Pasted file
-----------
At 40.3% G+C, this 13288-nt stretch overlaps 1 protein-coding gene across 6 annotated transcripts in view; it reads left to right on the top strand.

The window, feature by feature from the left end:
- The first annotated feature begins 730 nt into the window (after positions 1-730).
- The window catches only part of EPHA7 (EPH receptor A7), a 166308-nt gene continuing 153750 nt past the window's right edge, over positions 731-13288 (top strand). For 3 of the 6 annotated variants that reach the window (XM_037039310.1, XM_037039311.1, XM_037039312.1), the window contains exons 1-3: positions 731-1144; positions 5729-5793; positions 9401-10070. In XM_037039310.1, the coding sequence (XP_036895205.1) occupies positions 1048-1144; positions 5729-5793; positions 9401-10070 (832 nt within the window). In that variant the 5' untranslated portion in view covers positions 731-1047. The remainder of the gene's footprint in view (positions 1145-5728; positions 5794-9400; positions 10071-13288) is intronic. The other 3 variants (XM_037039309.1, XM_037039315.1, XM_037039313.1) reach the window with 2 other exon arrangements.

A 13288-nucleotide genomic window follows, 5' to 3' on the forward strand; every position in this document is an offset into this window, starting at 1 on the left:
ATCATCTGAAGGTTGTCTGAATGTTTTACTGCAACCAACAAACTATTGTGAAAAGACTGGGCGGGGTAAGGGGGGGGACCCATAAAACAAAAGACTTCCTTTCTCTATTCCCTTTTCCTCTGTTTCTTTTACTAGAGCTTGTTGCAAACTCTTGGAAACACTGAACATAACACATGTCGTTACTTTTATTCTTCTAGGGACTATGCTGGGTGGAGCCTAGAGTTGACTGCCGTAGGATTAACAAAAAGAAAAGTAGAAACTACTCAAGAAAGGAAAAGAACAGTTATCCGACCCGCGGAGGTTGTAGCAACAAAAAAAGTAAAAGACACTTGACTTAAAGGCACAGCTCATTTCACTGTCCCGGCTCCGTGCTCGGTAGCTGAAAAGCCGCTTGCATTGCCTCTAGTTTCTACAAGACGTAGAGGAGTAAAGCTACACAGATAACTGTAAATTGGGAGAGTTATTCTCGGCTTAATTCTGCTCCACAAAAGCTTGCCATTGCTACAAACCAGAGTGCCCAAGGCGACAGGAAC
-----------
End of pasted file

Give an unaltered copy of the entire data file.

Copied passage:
At 40.3% G+C, this 13288-nt stretch overlaps 1 protein-coding gene across 6 annotated transcripts in view; it reads left to right on the top strand.

The window, feature by feature from the left end:
- The first annotated feature begins 730 nt into the window (after positions 1-730).
- The window catches only part of EPHA7 (EPH receptor A7), a 166308-nt gene continuing 153750 nt past the window's right edge, over positions 731-13288 (top strand). For 3 of the 6 annotated variants that reach the window (XM_037039310.1, XM_037039311.1, XM_037039312.1), the window contains exons 1-3: positions 731-1144; positions 5729-5793; positions 9401-10070. In XM_037039310.1, the coding sequence (XP_036895205.1) occupies positions 1048-1144; positions 5729-5793; positions 9401-10070 (832 nt within the window). In that variant the 5' untranslated portion in view covers positions 731-1047. The remainder of the gene's footprint in view (positions 1145-5728; positions 5794-9400; positions 10071-13288) is intronic. The other 3 variants (XM_037039309.1, XM_037039315.1, XM_037039313.1) reach the window with 2 other exon arrangements.

A 13288-nucleotide genomic window follows, 5' to 3' on the forward strand; every position in this document is an offset into this window, starting at 1 on the left:
ATCATCTGAAGGTTGTCTGAATGTTTTACTGCAACCAACAAACTATTGTGAAAAGACTGGGCGGGGTAAGGGGGGGGACCCATAAAACAAAAGACTTCCTTTCTCTATTCCCTTTTCCTCTGTTTCTTTTACTAGAGCTTGTTGCAAACTCTTGGAAACACTGAACATAACACATGTCGTTACTTTTATTCTTCTAGGGACTATGCTGGGTGGAGCCTAGAGTTGACTGCCGTAGGATTAACAAAAAGAAAAGTAGAAACTACTCAAGAAAGGAAAAGAACAGTTATCCGACCCGCGGAGGTTGTAGCAACAAAAAAAGTAAAAGACACTTGACTTAAAGGCACAGCTCATTTCACTGTCCCGGCTCCGTGCTCGGTAGCTGAAAAGCCGCTTGCATTGCCTCTAGTTTCTACAAGACGTAGAGGAGTAAAGCTACACAGATAACTGTAAATTGGGAGAGTTATTCTCGGCTTAATTCTGCTCCACAAAAGCTTGCCATTGCTACAAACCAGAGTGCCCAAGGCGACAGGAAC